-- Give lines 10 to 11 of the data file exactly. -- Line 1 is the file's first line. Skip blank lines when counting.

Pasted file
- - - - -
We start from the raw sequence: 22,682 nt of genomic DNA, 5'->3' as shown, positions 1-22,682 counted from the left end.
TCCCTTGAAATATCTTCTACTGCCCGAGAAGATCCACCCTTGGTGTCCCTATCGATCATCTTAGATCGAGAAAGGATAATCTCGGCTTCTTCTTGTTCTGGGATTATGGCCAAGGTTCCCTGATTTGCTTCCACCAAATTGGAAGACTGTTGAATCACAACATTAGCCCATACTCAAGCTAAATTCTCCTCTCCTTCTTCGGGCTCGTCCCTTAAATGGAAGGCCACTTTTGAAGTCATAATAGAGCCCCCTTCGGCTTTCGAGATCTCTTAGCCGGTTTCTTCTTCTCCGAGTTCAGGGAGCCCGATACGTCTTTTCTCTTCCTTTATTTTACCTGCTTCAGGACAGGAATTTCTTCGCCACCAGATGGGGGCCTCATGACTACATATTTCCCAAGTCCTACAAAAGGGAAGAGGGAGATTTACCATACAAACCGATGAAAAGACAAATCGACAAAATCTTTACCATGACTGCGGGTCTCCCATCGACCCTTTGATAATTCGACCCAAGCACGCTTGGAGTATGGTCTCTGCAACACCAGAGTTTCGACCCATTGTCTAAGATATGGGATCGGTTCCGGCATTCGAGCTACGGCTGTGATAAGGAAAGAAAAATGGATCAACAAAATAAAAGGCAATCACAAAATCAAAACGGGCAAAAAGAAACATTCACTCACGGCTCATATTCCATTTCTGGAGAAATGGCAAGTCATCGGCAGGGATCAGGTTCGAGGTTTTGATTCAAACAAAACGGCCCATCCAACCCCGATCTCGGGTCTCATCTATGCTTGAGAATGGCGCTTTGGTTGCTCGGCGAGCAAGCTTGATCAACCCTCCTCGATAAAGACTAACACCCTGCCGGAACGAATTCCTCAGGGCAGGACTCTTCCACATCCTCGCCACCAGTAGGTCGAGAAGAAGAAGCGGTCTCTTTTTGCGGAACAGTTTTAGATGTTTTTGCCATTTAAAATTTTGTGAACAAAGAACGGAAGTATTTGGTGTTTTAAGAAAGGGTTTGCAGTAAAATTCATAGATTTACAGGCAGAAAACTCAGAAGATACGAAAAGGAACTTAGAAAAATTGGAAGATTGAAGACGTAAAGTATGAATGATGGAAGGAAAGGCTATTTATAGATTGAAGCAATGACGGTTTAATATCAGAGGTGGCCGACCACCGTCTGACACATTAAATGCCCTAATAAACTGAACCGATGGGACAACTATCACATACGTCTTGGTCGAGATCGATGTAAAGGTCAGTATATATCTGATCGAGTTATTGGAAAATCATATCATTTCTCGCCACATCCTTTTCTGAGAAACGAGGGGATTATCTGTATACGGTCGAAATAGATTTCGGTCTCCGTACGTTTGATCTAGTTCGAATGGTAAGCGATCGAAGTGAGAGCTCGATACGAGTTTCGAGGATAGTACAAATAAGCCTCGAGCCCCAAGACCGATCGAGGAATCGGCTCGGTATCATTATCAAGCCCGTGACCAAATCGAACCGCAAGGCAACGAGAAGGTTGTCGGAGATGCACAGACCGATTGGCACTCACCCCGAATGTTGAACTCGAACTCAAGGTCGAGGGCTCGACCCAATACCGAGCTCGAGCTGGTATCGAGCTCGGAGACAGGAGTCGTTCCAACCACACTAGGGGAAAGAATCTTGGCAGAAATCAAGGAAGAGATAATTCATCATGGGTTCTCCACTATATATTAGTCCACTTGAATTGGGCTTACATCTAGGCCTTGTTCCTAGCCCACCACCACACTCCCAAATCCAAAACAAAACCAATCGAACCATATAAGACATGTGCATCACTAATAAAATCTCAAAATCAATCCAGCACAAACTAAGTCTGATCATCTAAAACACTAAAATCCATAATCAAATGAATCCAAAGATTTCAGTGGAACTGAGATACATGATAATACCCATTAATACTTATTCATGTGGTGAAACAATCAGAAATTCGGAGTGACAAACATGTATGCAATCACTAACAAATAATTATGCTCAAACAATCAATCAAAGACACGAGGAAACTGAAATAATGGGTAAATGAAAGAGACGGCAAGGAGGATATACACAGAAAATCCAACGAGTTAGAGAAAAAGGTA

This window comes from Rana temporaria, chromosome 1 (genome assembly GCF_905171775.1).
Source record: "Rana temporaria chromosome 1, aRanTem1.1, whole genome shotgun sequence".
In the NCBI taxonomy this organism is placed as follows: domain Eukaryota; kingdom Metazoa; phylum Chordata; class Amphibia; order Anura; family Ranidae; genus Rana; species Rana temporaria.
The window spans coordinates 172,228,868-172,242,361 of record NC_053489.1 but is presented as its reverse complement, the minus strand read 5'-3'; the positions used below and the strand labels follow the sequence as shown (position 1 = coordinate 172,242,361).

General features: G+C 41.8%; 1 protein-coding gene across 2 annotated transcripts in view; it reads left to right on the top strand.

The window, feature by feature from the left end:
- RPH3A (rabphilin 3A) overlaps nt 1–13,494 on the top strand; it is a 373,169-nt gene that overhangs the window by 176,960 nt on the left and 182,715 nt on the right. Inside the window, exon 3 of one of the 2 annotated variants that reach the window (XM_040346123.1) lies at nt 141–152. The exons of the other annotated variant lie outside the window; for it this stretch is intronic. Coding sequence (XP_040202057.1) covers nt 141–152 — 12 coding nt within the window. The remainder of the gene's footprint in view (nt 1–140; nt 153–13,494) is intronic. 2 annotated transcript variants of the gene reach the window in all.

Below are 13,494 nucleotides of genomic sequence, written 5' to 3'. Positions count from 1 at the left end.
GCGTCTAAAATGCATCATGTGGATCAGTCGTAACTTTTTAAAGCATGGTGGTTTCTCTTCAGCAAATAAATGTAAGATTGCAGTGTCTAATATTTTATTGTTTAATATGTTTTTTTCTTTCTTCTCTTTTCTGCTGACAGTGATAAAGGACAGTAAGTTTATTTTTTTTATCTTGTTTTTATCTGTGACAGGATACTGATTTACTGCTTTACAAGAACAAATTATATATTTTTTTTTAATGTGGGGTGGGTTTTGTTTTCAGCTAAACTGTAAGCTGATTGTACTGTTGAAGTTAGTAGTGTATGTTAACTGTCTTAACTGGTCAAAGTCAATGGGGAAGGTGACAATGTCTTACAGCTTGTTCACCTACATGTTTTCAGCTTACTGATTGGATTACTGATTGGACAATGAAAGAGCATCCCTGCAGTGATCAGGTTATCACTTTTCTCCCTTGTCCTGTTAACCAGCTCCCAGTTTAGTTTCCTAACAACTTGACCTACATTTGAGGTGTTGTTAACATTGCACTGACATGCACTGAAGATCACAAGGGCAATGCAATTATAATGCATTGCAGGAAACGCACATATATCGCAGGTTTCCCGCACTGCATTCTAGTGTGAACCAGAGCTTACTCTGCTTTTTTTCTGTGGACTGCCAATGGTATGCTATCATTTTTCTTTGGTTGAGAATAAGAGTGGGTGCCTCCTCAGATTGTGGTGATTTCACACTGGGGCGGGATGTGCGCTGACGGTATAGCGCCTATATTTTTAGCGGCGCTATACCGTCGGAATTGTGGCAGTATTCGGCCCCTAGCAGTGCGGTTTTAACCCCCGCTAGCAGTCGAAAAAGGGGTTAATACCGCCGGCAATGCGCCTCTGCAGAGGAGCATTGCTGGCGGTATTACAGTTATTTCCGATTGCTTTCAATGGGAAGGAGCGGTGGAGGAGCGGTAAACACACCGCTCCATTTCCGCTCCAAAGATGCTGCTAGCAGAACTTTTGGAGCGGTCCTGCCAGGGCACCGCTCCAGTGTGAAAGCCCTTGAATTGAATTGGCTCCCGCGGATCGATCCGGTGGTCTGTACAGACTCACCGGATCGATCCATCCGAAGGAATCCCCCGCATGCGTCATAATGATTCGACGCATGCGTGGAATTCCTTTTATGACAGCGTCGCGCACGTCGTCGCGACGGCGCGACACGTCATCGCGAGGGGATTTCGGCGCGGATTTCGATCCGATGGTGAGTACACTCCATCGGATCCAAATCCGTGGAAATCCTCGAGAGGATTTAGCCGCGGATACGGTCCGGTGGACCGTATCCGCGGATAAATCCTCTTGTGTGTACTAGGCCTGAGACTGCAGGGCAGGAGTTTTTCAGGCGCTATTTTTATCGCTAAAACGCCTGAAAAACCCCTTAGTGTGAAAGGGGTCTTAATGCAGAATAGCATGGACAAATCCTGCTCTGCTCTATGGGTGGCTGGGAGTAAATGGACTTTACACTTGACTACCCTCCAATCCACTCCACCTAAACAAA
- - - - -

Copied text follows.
Below are 13,494 nucleotides of genomic sequence, written 5' to 3'. Positions count from 1 at the left end.
GCGTCTAAAATGCATCATGTGGATCAGTCGTAACTTTTTAAAGCATGGTGGTTTCTCTTCAGCAAATAAATGTAAGATTGCAGTGTCTAATATTTTATTGTTTAATATGTTTTTTTCTTTCTTCTCTTTTCTGCTGACAGTGATAAAGGACAGTAAGTTTATTTTTTTTATCTTGTTTTTATCTGTGACAGGATACTGATTTACTGCTTTACAAGAACAAATTATATATTTTTTTTTAATGTGGGGTGGGTTTTGTTTTCAGCTAAACTGTAAGCTGATTGTACTGTTGAAGTTAGTAGTGTATGTTAACTGTCTTAACTGGTCAAAGTCAATGGGGAAGGTGACAATGTCTTACAGCTTGTTCACCTACATGTTTTCAGCTTACTGATTGGATTACTGATTGGACAATGAAAGAGCATCCCTGCAGTGATCAGGTTATCACTTTTCTCCCTTGTCCTGTTAACCAGCTCCCAGTTTAGTTTCCTAACAACTTGACCTACATTTGAGGTGTTGTTAACATTGCACTGACATGCACTGAAGATCACAAGGGCAATGCAATTATAATGCATTGCAGGAAACGCACATATATCGCAGGTTTCCCGCACTGCATTCTAGTGTGAACCAGAGCTTACTCTGCTTTTTTTCTGTGGACTGCCAATGGTATGCTATCATTTTTCTTTGGTTGAGAATAAGAGTGGGTGCCTCCTCAGATTGTGGTGATTTCACACTGGGGCGGGATGTGCGCTGACGGTATAGCGCCTATATTTTTAGCGGCGCTATACCGTCGGAATTGTGGCAGTATTCGGCCCCTAGCAGTGCGGTTTTAACCCCCGCTAGCAGTCGAAAAAGGGGTTAATACCGCCGGCAATGCGCCTCTGCAGAGGAGCATTGCTGGCGGTATTACAGTTATTTCCGATTGCTTTCAATGGGAAGGAGCGGTGGAGGAGCGGTAAACACACCGCTCCATTTCCGCTCCAAAGATGCTGCTAGCAGAACTTTTGGAGCGGTCCTGCCAGGGCACCGCTCCAGTGTGAAAGCCCTTGAATTGAATTGGCTCCCGCGGATCGATCCGGTGGTCTGTACAGACTCACCGGATCGATCCATCCGAAGGAATCCCCCGCATGCGTCATAATGATTCGACGCATGCGTGGAATTCCTTTTATGACAGCGTCGCGCACGTCGTCGCGACGGCGCGACACGTCATCGCGAGGGGATTTCGGCGCGGATTTCGATCCGATGGTGAGTACACTCCATCGGATCCAAATCCGTGGAAATCCTCGAGAGGATTTAGCCGCGGATACGGTCCGGTGGACCGTATCCGCGGATAAATCCTCTTGTGTGTACTAGGCCTGAGACTGCAGGGCAGGAGTTTTTCAGGCGCTATTTTTATCGCTAAAACGCCTGAAAAACCCCTTAGTGTGAAAGGGGTCTTAATGCAGAATAGCATGGACAAATCCTGCTCTGCTCTATGGGTGGCTGGGAGTAAATGGACTTTACACTTGACTACCCTCCAATCCACTCCACCTAAACAAA